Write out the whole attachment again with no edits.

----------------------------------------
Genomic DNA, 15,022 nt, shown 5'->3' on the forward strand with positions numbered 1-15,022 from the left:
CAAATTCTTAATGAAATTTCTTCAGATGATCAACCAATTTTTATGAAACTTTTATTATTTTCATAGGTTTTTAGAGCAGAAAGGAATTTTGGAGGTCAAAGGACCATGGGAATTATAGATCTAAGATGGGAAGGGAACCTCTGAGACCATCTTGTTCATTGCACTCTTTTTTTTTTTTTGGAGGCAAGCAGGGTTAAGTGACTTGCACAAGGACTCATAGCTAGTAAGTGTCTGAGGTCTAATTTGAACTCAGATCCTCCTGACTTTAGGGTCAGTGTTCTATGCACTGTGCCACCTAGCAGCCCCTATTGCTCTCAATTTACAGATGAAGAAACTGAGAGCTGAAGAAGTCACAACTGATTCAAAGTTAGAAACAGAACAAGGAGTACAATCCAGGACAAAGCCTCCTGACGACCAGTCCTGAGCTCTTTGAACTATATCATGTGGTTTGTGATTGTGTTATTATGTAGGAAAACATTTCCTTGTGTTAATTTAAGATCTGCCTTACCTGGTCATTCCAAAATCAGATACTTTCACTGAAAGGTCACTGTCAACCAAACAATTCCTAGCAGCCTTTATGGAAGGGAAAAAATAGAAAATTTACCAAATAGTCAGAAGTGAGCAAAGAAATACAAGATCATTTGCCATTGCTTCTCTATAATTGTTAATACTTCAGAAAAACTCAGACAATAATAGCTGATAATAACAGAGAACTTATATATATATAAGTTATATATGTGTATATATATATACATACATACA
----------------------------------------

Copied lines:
Genomic DNA, 15,022 nt, shown 5'->3' on the forward strand with positions numbered 1-15,022 from the left:
CAAATTCTTAATGAAATTTCTTCAGATGATCAACCAATTTTTATGAAACTTTTATTATTTTCATAGGTTTTTAGAGCAGAAAGGAATTTTGGAGGTCAAAGGACCATGGGAATTATAGATCTAAGATGGGAAGGGAACCTCTGAGACCATCTTGTTCATTGCACTCTTTTTTTTTTTTTGGAGGCAAGCAGGGTTAAGTGACTTGCACAAGGACTCATAGCTAGTAAGTGTCTGAGGTCTAATTTGAACTCAGATCCTCCTGACTTTAGGGTCAGTGTTCTATGCACTGTGCCACCTAGCAGCCCCTATTGCTCTCAATTTACAGATGAAGAAACTGAGAGCTGAAGAAGTCACAACTGATTCAAAGTTAGAAACAGAACAAGGAGTACAATCCAGGACAAAGCCTCCTGACGACCAGTCCTGAGCTCTTTGAACTATATCATGTGGTTTGTGATTGTGTTATTATGTAGGAAAACATTTCCTTGTGTTAATTTAAGATCTGCCTTACCTGGTCATTCCAAAATCAGATACTTTCACTGAAAGGTCACTGTCAACCAAACAATTCCTAGCAGCCTTTATGGAAGGGAAAAAATAGAAAATTTACCAAATAGTCAGAAGTGAGCAAAGAAATACAAGATCATTTGCCATTGCTTCTCTATAATTGTTAATACTTCAGAAAAACTCAGACAATAATAGCTGATAATAACAGAGAACTTATATATATATAAGTTATATATGTGTATATATATATACATACATACA